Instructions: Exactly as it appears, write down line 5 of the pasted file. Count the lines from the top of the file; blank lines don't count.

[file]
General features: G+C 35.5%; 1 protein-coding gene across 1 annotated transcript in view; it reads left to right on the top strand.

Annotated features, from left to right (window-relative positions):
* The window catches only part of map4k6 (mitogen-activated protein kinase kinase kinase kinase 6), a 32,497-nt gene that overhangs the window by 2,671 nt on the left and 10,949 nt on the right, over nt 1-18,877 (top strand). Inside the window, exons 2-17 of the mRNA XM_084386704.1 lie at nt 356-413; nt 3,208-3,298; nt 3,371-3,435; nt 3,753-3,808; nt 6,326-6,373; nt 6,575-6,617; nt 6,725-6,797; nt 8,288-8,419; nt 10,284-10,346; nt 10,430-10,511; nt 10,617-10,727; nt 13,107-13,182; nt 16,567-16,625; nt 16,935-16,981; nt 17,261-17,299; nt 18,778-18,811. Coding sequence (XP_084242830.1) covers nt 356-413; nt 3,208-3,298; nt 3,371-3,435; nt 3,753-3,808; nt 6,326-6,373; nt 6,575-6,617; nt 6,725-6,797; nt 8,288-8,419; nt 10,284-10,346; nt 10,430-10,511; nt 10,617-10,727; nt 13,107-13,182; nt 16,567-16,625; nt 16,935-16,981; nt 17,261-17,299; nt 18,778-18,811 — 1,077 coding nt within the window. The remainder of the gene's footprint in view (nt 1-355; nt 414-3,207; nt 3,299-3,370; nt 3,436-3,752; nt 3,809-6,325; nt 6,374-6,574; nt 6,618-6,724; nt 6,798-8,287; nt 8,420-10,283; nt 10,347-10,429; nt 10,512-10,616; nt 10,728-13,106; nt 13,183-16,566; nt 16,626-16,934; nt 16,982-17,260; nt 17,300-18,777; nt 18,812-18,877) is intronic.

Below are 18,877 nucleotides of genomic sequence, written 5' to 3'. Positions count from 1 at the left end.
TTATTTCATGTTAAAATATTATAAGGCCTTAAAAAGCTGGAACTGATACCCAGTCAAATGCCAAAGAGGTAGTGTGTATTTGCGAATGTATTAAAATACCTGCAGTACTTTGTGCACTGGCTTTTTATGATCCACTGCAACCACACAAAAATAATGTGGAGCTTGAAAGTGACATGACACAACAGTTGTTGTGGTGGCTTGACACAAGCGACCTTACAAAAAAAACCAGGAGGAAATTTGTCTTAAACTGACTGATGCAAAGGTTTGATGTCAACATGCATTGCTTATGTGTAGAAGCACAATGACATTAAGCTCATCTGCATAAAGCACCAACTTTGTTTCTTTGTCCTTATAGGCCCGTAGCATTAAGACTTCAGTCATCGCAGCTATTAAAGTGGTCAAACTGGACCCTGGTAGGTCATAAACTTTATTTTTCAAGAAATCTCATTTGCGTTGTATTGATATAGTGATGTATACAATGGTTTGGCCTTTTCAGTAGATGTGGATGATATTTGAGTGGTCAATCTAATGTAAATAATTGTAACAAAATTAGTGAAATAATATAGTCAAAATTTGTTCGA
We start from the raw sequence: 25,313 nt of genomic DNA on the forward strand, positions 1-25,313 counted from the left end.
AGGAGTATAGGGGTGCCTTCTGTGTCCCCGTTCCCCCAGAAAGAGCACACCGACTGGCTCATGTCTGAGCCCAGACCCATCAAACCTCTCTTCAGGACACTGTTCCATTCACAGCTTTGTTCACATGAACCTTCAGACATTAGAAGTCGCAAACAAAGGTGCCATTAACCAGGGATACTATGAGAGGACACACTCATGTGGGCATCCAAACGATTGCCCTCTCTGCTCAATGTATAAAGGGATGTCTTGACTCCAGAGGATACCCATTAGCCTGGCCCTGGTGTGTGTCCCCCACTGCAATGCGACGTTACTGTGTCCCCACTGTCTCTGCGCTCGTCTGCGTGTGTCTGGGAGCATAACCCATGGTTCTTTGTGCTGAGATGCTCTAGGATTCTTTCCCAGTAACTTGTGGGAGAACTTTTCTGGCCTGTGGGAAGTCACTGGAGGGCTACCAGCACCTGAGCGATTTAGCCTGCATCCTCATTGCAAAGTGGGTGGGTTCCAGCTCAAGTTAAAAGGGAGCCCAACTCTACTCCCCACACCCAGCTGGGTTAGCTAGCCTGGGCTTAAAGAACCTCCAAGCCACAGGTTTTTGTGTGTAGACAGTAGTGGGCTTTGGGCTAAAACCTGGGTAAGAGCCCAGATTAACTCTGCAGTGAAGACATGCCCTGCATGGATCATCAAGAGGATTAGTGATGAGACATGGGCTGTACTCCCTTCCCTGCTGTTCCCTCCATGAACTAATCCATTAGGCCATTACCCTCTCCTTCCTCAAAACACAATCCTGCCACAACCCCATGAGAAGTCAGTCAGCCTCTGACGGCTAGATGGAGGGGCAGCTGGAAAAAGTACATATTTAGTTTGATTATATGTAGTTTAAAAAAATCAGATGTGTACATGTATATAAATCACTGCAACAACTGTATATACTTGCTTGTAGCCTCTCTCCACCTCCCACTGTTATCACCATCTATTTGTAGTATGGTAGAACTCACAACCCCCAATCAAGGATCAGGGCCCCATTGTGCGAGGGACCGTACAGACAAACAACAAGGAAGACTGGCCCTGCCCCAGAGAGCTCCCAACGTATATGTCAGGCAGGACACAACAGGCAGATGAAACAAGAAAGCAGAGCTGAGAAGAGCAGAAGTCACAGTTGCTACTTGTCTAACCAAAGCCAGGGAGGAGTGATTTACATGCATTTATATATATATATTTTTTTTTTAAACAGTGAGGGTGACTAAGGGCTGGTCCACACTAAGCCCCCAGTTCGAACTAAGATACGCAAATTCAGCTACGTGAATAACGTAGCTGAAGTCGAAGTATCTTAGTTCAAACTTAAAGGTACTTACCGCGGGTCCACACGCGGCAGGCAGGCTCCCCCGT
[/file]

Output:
TTATTTCATGTTAAAATATTATAAGGCCTTAAAAAGCTGGAACTGATACCCAGTCAAATGCCAAAGAGGTAGTGTGTATTTGCGAATGTATTAAAATACCTGCAGTACTTTGTGCACTGGCTTTTTATGATCCACTGCAACCACACAAAAATAATGTGGAGCTTGAAAGTGACATGACACAACAGTTGTTGTGGTGGCTTGACACAAGCGACCTTACAAAAAAAACCAGGAGGAAATTTGTCTTAAACTGACTGATGCAAAGGTTTGATGTCAACATGCATTGCTTATGTGTAGAAGCACAATGACATTAAGCTCATCTGCATAAAGCACCAACTTTGTTTCTTTGTCCTTATAGGCCCGTAGCATTAAGACTTCAGTCATCGCAGCTATTAAAGTGGTCAAACTGGACCCTGGTAGGTCATAAACTTTATTTTTCAAGAAATCTCATTTGCGTTGTATTGATATAGTGATGTATACAATGGTTTGGCCTTTTCAGTAGATGTGGATGATATTTGAGTGGTCAATCTAATGTAAATAATTGTAACAAAATTAGTGAAATAATATAGTCAAAATTTGTTCGA